Today I reviewed Jason Young’s and Daniel Decker’s “Top Books for Young Influencers”. They had solicited input through Twitter for people to recommend the top five books they would suggest for emerging leaders. I participated myself and found the exercise thought provoking-it forced me to consider not only what books I have enjoyed but what books would I actually want a young, emerging leader to read. So I made my recommendations and waited on the results. Thanks to Jason and Daniel for doing the hard work of compiling all of the results. The list-which I also posted on my “Print Resources” page-is full of good reads for leaders of any age.
I do have to admit that I was a little disappointed with the books that received the most votes. Don’t get me wrong-all of the top recommended books are good reads and I have read many of them myself. But I wonder how many at the top of the list were suggested because people liked them for themselves but had not really given a lot of thought to a young leader in a unique stage of life? Several of the books at the top of the list struck me as leadership 201 or 301 books-not leadership 101-which is what I would want to focus on for a young, emerging leader.
Rather than rewrite the list-I want to suggest a way to think through leadership books categorically for an emerging leader-and then you can slide in the best titles you know. My point is that I absolutely think a young leader needs a strong foundation of reading in certain areas to prepare him or her for a lifetime of leading. My categories will aim only at Christian leaders-which was not the sole purpose of Jason’s and Daniel’s list. I am going to suggest four foundational categories of reading for any emerging Christian leader.
1. Books on the character of a leader
Any reading list has to begin and end here. The character of a leader is absolutely critical to a leader’s ability to truly be effective for the cause of Christ and to their longevity. I don’t need to remind anyone of all of the leadership failures we have witnessed over the past decades-but all were due to some type of character failure. These failures were not due to a lack of planning skills, a lack of creativity, a lack of vision, a lack of people skills-or any other skill set you can come up with. They failed because of character failure. For me the big character boxes are living with integrity, knowing how to handle authority, and leading with diligence. I want a young leader to know, feel and be determined that character matters. Therefore I want him or her reading leadership books that emphasize the inward realities of a leader-and various leadership biographies to see how character plays out.
2. Books on the missional/theological thinking of a leader
I am also convinced that it is foundational for a young leader to begin figure out their ministry philosophy-thoroughly rooted in Scripture and able to answer the “why” questions for ministry thinking and strategy. No doubt a leader’s ministry philosophy will grow and change over time-as it should. But I find that too many young leaders cannot articulate why they do what they do towards the mission. They are more keen to follow the current leadership and ministry fads-or pattern their life after a favorite leader guru. But they need to begin to think more conscientiously about ministry paradigms from Scripture and how their unique leadership gifts and abilities fit these paradigms. Books that point leaders in this direction are harder to come by-but they are out there and worth reading.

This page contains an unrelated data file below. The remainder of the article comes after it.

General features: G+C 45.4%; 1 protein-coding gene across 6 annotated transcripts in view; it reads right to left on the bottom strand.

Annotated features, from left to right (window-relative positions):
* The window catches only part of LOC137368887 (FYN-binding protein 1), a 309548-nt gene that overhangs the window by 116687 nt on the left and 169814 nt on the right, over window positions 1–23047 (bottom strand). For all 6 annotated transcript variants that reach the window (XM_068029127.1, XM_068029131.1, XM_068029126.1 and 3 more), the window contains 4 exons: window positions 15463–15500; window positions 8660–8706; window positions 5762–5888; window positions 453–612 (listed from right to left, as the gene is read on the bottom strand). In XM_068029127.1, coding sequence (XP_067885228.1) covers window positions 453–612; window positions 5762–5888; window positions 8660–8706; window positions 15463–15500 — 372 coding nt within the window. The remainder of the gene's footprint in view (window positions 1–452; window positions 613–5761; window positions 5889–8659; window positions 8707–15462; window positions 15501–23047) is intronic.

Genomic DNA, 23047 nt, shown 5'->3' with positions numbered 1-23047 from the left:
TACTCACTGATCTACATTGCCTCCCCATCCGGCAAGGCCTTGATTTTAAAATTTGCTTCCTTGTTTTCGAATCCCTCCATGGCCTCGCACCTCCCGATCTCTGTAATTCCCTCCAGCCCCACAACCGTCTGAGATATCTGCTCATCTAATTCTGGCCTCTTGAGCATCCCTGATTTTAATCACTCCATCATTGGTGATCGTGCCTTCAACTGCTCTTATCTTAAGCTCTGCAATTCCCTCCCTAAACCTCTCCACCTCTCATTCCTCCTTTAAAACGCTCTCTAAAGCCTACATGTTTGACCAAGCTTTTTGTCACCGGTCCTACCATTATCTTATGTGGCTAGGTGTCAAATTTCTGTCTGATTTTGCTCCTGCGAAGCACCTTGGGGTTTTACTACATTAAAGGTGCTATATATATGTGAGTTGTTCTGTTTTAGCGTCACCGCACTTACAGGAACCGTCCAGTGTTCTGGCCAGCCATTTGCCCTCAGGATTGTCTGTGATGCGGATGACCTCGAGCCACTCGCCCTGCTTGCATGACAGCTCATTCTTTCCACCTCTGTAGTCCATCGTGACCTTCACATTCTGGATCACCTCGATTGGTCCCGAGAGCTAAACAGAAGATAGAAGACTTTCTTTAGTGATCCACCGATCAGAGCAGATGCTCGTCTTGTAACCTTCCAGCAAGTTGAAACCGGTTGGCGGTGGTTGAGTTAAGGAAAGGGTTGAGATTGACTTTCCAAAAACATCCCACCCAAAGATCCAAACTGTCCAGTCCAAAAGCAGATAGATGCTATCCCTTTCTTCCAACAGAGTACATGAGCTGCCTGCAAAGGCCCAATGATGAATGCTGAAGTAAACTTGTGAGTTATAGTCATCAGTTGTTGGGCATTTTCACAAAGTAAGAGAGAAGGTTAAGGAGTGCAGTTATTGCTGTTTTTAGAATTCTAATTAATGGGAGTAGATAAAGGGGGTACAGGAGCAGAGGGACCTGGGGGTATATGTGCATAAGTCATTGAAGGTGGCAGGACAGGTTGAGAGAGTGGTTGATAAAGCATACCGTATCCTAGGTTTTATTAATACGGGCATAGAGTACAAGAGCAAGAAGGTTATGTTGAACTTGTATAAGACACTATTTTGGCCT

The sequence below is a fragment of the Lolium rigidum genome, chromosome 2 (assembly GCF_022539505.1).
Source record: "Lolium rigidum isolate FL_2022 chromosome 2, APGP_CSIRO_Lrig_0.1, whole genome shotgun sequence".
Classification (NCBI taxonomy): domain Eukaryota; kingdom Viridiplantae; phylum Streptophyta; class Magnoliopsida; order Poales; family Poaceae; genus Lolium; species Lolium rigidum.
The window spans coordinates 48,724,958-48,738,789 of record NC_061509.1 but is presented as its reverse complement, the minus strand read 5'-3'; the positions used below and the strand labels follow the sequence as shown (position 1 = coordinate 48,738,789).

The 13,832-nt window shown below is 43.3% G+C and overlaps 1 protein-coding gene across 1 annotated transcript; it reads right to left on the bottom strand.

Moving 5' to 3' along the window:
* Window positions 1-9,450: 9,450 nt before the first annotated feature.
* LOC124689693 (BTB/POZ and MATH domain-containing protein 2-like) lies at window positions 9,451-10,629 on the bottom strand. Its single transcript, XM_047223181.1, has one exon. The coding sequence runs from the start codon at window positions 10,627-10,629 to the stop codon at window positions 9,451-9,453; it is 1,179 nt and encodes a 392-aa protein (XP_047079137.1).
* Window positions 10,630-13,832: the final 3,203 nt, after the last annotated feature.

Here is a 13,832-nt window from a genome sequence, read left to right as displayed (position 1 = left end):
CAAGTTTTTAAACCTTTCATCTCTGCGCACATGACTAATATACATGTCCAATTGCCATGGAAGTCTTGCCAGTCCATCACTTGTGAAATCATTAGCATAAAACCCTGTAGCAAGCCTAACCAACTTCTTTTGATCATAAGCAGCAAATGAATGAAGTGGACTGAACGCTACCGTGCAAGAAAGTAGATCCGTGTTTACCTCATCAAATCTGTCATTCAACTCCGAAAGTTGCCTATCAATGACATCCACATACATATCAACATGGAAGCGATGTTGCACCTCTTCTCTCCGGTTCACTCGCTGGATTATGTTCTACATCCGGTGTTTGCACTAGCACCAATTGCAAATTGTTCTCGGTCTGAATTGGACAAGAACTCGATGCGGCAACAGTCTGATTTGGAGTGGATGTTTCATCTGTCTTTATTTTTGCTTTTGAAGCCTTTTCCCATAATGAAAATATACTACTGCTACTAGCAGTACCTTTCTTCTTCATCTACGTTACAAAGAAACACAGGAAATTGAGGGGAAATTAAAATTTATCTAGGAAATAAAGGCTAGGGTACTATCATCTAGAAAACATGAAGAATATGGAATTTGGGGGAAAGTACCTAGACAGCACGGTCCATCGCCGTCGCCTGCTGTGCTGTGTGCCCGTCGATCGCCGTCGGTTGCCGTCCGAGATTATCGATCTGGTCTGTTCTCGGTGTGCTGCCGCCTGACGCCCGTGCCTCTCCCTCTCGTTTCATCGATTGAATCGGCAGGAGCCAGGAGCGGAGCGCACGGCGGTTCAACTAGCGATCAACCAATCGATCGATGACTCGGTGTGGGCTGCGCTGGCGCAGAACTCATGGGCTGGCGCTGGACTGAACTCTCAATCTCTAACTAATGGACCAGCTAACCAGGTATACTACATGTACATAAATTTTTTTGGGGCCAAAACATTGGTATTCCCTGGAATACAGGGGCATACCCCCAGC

3. Books on leading others
One of the current trends I am observing among young leaders in our organization is their inability to lead others well. What use to seem to me as a rather intuitive skill or ability now needs more thorough equipping. As I have thought about this there may be a couple of reasons that young leaders are struggling with this one. They are a very wounded generation-this is not news to anyone. But the consequences of this plays out in team life and sometimes makes it difficult to thoroughly listen to and empower others. I also don’t think this generation of younger leaders has had solid role models in leading leaders. Bottom line-if no one is following you are not really leading. What I don’t mean is a big congregation-any good communicator can gather a following. I am talking about leaders leading leaders-doing a better job of leading their ministry teams. I am seeing all too many team disasters at the hands of young leaders who can cast a great vision and communicate a great message but cannot duly handle the people side of leadership. Books in this area are abundant to help with people and team skills-but the root issue may be back in character.
4. Books on managing yourself as a leader
I am also watching many younger leaders destroy themselves by not being able to manage themselves-not being able to manage their schedule, their priorities, balance their work life and family life, etc. Young leaders need practical help in knowing how to take responsibility for themselves and their leadership lives. Point them to quality reading in this are and you will save a leader from exiting leadership too early.
Far be it from me to assume the Bible here. Jason and Daniel made mention too that this was actually the most recommended book-which greatly warmed my heart. I still think there is a dearth of books that draw upon the Scriptures for leadership principles. True Christ-centered leadership flows out of our intimate relationship with Him and that is the primary reason we have to make the Bible our stock and trade.
What are your thoughts?